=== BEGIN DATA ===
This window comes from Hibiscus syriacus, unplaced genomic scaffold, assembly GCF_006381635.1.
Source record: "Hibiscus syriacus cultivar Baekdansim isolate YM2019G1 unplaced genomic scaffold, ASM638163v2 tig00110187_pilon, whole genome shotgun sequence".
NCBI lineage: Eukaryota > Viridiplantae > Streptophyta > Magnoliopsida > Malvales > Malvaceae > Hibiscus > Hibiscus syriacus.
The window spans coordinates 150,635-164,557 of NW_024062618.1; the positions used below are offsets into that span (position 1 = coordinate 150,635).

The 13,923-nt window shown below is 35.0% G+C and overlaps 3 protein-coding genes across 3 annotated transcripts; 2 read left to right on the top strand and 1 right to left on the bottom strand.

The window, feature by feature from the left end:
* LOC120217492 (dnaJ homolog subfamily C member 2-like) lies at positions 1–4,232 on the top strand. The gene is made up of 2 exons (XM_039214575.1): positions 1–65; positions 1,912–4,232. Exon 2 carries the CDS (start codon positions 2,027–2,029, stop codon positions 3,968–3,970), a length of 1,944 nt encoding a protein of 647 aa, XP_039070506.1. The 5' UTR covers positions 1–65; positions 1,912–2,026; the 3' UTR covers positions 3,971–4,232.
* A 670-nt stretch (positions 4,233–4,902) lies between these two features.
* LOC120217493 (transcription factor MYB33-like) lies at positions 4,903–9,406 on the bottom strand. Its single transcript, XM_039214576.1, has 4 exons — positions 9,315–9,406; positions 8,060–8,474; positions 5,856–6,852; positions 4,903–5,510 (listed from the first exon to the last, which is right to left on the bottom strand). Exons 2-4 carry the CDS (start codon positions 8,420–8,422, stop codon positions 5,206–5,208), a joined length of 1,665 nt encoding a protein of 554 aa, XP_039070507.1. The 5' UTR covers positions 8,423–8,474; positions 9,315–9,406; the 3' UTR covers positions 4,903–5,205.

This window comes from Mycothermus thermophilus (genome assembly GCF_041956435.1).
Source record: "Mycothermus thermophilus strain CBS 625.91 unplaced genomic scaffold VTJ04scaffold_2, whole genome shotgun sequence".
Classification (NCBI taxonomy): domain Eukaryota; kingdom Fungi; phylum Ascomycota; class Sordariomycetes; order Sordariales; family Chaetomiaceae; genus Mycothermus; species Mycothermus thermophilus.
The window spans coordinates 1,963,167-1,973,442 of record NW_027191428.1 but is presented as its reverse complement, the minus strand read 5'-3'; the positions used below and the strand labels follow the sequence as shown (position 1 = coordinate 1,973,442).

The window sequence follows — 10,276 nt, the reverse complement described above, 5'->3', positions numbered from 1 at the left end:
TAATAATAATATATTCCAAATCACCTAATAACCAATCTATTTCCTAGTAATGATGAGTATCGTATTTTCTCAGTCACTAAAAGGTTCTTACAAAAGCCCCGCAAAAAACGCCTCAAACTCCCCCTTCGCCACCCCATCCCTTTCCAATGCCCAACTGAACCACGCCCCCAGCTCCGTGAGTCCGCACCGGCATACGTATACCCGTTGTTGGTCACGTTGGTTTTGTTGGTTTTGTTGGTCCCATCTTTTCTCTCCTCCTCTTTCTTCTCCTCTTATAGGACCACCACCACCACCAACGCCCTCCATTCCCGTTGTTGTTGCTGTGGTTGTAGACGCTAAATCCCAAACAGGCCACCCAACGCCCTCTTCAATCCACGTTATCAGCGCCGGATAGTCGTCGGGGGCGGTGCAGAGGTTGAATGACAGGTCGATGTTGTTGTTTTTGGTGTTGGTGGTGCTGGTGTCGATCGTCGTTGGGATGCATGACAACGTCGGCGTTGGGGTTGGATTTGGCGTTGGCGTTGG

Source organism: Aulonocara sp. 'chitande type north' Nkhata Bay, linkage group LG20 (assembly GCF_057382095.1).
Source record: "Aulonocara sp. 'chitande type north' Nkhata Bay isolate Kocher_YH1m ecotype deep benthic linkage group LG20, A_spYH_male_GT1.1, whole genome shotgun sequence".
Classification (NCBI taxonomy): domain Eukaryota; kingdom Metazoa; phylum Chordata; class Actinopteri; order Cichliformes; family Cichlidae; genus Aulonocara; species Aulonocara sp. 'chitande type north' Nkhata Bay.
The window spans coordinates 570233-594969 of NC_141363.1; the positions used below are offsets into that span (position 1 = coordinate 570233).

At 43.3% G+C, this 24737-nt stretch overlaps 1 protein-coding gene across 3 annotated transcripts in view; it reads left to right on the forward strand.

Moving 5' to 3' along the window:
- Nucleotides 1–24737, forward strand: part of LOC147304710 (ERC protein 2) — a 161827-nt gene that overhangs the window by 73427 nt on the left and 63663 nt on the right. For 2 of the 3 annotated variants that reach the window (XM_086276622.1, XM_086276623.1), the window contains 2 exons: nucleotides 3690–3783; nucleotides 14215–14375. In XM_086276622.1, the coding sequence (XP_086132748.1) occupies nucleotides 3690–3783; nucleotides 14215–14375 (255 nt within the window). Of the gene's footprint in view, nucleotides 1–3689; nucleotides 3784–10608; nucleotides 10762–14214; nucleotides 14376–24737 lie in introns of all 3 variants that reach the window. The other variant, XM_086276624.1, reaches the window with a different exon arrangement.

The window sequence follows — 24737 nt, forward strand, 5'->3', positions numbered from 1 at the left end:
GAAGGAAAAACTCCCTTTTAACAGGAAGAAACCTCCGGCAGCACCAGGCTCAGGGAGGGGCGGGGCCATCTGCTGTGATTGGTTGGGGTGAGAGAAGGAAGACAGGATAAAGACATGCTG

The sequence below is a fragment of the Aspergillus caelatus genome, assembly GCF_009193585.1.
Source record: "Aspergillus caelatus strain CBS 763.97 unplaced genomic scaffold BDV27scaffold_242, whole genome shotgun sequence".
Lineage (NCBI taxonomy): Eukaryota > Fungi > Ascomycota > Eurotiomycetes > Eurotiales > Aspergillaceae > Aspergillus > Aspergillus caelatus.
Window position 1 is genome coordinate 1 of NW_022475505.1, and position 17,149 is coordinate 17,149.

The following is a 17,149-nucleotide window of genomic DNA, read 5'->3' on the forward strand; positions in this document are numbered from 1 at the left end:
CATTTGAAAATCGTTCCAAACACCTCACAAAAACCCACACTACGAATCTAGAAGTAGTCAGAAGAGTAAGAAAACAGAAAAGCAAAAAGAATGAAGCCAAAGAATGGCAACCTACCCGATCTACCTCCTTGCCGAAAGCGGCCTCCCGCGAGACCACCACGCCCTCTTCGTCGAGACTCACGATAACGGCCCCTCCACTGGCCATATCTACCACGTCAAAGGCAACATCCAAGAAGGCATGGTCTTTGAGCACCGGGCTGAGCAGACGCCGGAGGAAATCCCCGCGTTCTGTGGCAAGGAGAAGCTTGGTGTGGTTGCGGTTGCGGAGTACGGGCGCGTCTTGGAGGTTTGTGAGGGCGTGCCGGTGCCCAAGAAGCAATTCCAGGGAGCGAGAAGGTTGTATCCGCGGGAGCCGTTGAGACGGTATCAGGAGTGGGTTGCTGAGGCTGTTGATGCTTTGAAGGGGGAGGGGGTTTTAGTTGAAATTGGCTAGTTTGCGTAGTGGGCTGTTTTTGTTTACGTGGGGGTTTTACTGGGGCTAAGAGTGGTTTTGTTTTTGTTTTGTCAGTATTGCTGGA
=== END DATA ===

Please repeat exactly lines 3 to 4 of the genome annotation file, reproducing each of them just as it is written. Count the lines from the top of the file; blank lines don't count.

NCBI lineage: Eukaryota > Viridiplantae > Streptophyta > Magnoliopsida > Malvales > Malvaceae > Hibiscus > Hibiscus syriacus.
The window spans coordinates 150,635-164,557 of NW_024062618.1; the positions used below are offsets into that span (position 1 = coordinate 150,635).